Tim Berners-Lee Calls For 'Online Magna Carta' To Protect Net Neutrality On 25th Anniversary

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TIM BERNERSLEE
In this Thursday, March 31, 2011 file photo, World Wide Web inventor Tim Berners-Lee addresses the media during the International World Wide Web conference in Hyderabad, India. The scientists at the European Organization for Nuclear Research, known by its French acronym CERN, are searching for the first Web page. It was there that Berners-Lee invented the Web in 1990 as an unsanctioned project. (AP Photo/Mahesh Kumar A., File) | ASSOCIATED PRESS

The World Wide Web must remain accessible to everyone, according to Tim Berners-Lee, the man who invented the Internet 25 years ago this week.

"The web's billions of users are what have made it great. I hope that many of them will join me in celebrating this important milestone," said the computer scientist. "I also hope this anniversary will spark a global conversation about our need to defend principles that have made the web successful, and to unlock the web's untapped potential."

"I believe we can build a web that truly is for everyone: one that is accessible to all, from any device, and one that empowers all of us to achieve our dignity, rights and potential as humans," he added.

Speaking to the Guardian on Tuesday evening, Berners-Lee went a step further, calling for the online Magna Carta, a Bill of Rights that would protect the independence of his invention and ensure that corporations and governments would be unable to curb its neutrality in the future.

He told the newspaper, "We need a global constitution – a bill of rights. Unless we have an open, neutral internet we can rely on without worrying about what's happening at the back door, we can't have open government, good democracy, good healthcare, connected communities and diversity of culture. It's not naive to think we can have that, but it is naive to think we can just sit back and get it."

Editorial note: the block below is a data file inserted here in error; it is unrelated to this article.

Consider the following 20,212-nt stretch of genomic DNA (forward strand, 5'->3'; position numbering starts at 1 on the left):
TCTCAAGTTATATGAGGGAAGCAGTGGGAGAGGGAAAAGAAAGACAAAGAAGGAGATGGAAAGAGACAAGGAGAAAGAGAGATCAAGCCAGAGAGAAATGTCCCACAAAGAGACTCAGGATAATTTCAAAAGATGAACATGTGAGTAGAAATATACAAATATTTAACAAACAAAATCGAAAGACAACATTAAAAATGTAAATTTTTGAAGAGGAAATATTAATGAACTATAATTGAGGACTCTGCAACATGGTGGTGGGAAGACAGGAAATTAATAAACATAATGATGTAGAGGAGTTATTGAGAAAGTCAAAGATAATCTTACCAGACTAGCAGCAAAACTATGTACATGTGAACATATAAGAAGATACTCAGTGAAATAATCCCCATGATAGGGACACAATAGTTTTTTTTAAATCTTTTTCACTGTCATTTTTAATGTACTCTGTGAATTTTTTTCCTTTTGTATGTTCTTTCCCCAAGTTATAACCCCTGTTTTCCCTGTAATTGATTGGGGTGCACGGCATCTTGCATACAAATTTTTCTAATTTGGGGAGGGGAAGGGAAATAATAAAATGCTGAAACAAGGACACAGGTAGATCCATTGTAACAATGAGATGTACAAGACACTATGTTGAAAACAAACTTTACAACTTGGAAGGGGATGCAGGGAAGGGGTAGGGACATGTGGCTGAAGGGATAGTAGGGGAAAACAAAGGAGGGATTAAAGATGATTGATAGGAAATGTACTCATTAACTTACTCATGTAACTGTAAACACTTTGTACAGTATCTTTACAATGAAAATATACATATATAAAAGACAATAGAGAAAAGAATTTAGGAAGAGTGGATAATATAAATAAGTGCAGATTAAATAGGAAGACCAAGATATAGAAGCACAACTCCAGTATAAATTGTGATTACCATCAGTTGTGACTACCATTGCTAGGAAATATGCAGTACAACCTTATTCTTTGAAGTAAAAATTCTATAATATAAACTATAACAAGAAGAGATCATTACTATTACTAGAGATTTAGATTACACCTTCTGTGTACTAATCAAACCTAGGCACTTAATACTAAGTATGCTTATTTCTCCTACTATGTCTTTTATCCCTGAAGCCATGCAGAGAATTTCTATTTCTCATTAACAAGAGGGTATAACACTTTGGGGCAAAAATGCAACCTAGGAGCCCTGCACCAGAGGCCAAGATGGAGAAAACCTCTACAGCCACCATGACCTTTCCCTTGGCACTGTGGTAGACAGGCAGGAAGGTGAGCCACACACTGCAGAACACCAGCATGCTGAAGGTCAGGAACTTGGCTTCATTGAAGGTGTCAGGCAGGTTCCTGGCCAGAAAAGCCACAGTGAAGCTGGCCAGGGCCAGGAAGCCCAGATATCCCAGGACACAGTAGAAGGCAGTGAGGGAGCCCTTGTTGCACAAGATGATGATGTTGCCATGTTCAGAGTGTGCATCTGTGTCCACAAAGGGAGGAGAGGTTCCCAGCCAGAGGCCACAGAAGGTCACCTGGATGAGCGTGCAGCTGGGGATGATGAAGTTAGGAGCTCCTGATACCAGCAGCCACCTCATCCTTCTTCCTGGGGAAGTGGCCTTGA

Anne Jellema, the chief executive of Sir Tim Berners-Lee's Web Foundation, echoed those sentiments, adding that privacy is fundamental to freedom of expression. "We're very excited about the 25th anniversary, it's a great moment to try to find solutions to the problems facing the next 25 years of the web without fear of consequences.

"(One of) the biggest issues is privacy and the huge amounts of data held by the big companies (who monitor) what we do and buy. Privacy is fundamental to freedom of expression and it has rightly got a lot of attention. The last year has been a drum roll of revelations - governments, not just the USA but the UK, German, Indian, are more and more collecting bulk data and storing data."

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Dr Jeffrey Jaffe, CEO of the World Wide Consortium (W3C) who works with Sir Tim in his current role, said it was "amazing" how the web has transformed our lives. "The web has transformed society - how we get information, how we interact with other human beings in terms of social networks, how we conduct business, the way we get educated and entertained has changed. All the major functions of life have been changed by the web," Dr Jaffe said.

Although the CEO said the web faced challenges and presented many opportunities, he warned that "technology has often moved faster than society". He added: "There are huge challenges in protecting people's privacy and making the web secure. Society overall doesn't know what it wants in terms of protection on the web (because) there are generational differences and attitudinal issues. Then there are technological issues.

"What is important to us is that the web achieves its full potential but that will only happen if people trust the web to be secure." But Dr Jaffe said the web presented many opportunities for different industries including education, entertainment and publishing.

"Everyone can become a publisher and market their products on the web and get massive distribution." Sir Tim and Dr Jaffe called on users to tell the Web Foundation their dream for the web via Twitter using the hashtag, #web25.

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